January 14, 2014

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SAMY Awards

Celebrating Utah’s Sales and Marketing Executives of the Year

By Utah Business editors |Photos by Eric Delphenich

January 14, 2014

Brett Heyland

Director of Sales

Candle Warmers Etc.

When Brett Heyland joined Candle Warmers Etc. as an account manager, he quickly grew his accounts from $300,000 in annual revenue to more than $2 million. Heyland focused on accounts like Amazon.com, Hobby Lobby, Bed Bath & Beyond and Hallmark to grow the company’s portfolio of mass retail clients.

“Mass retail once accounted for less than 10 percent of our company’s overall gross revenue; now it accounts for 65 percent,” he says.

Heyland was promoted to director of sales in 2011 and now oversees the independent outside sales reps, as well as the internal key account sales reps.

“I was initially attracted to sales because I’m very goal oriented and I love how measurable sales results are,” he says. “Measurable, clearly defined sales goals are so motivating and energizing. It makes getting up each morning and heading into work exciting!”

The numbers don’t lie—Heyland has propelled Candle Warmers Etc. to explosive growth. The company has more than doubled in size during his five years there, increasing from $4.3 million in 2008 annual revenue to $12 million in 2013.

Steve Kieffer

Project Development Manager

Big-D Construction

When the Great Recession hit and construction projects vanished across the state, Steve Kieffer wasn’t fazed for a moment. Instead, the would-be crisis motivated Kieffer to push harder and faster. His endurance was key to Big-D Construction’s success through the trying time. Just last year, “Steve brought in over $150 million in new business—impressive to say the least,” says Ashley Conway, marketing manager.

Kieffer never planned to go into sales, but recognized he had a special knack for closing the deal. “I love the chase and the satisfaction when you win a big project,” he says. “In my opinion a ‘no’ means ‘follow up with me later.’”

Kieffer acknowledges that sales professionals walk a fine line between being persistent or just plain annoying. “You need to always look for a way to connect,” he says, adding that it all comes down to relationships. “Trust isn’t developed overnight—it’s developed through your actions and your performance. It takes years to develop loyal customers.”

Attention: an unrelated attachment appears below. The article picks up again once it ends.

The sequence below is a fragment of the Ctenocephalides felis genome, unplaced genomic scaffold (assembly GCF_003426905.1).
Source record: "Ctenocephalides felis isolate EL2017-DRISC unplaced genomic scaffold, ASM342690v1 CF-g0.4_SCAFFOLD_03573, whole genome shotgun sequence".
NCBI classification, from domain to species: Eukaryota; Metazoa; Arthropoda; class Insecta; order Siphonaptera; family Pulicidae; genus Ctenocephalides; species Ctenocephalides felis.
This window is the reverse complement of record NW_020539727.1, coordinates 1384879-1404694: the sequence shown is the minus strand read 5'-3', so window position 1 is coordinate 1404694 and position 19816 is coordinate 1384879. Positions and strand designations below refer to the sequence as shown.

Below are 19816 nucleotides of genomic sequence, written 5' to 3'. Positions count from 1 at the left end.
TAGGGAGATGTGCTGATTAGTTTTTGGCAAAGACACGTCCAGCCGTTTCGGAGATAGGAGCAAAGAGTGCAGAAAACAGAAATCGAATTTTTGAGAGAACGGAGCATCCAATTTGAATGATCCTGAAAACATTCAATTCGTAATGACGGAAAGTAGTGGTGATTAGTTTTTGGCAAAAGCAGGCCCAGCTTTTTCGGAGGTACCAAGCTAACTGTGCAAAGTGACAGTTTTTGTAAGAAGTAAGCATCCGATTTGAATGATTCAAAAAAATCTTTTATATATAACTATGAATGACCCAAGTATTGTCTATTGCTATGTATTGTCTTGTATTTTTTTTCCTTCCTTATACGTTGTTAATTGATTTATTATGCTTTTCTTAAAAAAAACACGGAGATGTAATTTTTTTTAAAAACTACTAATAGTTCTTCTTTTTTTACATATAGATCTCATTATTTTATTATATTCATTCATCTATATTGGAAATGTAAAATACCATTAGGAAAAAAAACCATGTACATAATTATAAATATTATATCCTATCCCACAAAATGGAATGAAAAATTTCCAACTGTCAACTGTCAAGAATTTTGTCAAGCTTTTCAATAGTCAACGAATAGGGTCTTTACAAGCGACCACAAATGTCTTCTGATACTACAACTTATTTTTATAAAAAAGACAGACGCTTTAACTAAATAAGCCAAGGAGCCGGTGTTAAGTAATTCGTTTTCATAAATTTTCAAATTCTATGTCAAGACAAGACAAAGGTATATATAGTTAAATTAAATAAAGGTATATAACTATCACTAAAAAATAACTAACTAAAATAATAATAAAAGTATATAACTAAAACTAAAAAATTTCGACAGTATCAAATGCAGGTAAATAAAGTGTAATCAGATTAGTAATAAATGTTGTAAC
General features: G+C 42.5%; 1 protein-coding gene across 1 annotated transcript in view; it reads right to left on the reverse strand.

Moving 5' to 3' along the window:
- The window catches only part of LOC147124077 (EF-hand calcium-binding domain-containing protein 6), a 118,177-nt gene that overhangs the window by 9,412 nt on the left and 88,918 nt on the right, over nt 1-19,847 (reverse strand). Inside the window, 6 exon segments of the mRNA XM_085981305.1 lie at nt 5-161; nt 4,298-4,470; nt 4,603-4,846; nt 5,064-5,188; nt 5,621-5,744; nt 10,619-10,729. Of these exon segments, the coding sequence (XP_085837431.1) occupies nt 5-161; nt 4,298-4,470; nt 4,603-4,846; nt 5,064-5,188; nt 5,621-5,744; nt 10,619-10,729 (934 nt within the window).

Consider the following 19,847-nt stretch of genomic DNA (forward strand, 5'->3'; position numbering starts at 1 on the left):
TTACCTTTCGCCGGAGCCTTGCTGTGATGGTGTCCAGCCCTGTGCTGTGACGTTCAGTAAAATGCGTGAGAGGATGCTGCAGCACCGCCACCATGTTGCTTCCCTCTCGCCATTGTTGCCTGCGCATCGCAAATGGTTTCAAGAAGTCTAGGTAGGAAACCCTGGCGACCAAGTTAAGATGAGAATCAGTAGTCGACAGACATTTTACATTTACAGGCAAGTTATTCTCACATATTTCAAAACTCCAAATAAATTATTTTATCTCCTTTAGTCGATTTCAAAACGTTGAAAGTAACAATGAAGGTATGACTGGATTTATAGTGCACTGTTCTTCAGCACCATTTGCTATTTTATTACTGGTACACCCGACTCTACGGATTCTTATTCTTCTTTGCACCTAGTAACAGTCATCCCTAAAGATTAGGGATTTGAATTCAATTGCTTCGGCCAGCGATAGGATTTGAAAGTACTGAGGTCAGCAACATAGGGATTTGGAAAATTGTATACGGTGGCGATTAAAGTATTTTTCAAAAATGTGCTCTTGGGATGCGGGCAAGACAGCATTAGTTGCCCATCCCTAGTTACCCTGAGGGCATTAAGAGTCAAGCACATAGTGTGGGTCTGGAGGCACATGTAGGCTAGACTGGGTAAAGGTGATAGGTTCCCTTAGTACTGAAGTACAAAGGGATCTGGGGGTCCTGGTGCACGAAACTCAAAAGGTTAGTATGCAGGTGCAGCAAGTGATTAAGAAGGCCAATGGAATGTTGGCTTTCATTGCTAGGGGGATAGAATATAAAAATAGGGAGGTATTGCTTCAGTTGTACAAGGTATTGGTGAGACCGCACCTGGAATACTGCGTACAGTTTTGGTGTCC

John David King

EVP Sales and Marketing

Fishbowl

The key to success in sales, says John David King, is to listen to your customers—and for him, this is not just a trite sales adage. “To be effective as a sales team, it’s vital that we learn to really listen to our customers’ needs and provide them with solutions that help them grow and thrive,” he says.

King works closely with the company’s software development team so Fishbowl can introduce the exact functions that customers request. This drives new sales, creates upsell opportunities and retains customers. In fact, the company has a 92 percent renewal rate for existing clients.

King joined Fishbowl in 2006, and since that time the company has achieved 302 percent sales growth, and its workforce has more than doubled in size. One key to that growth is a sales referral program, which King leads. The program pays a 10 percent commission to anyone who brings a successful referral to Fishbowl.

“While many sales roles attract/create an atmosphere of intense competition, at Fishbowl we keep the competition fun and consistently help one another succeed,” says King. “One of the primary reasons that I remain in sales is that I enjoy seeing our customers use the product and how positively it impacts their businesses.”

Frank Maylett

EVP Sales and Services

AtTask

Frank Maylett is a veteran sales leader, having headed up sales teams at notable companies like IBM, Brocade and inContact. He joined AtTask in May 2012 and spent the remainder of that year reorganizing the sales department from the top to the bottom.

“We changed our process, people and approach into the market,” he says. “This was a difficult time because as I was changing the sales organization, we still had to deliver. Our 2012 finished with fair growth but demonstrated momentum. The turning point was the clock resetting for 2013.”

With the new organizational changes in place, AtTask saw 50 percent growth year over year in 2013. With this success, Maylett says he “delivered exceptional metrics from top to bottom, and helped develop and mentor the strongest sales organization in Utah.”

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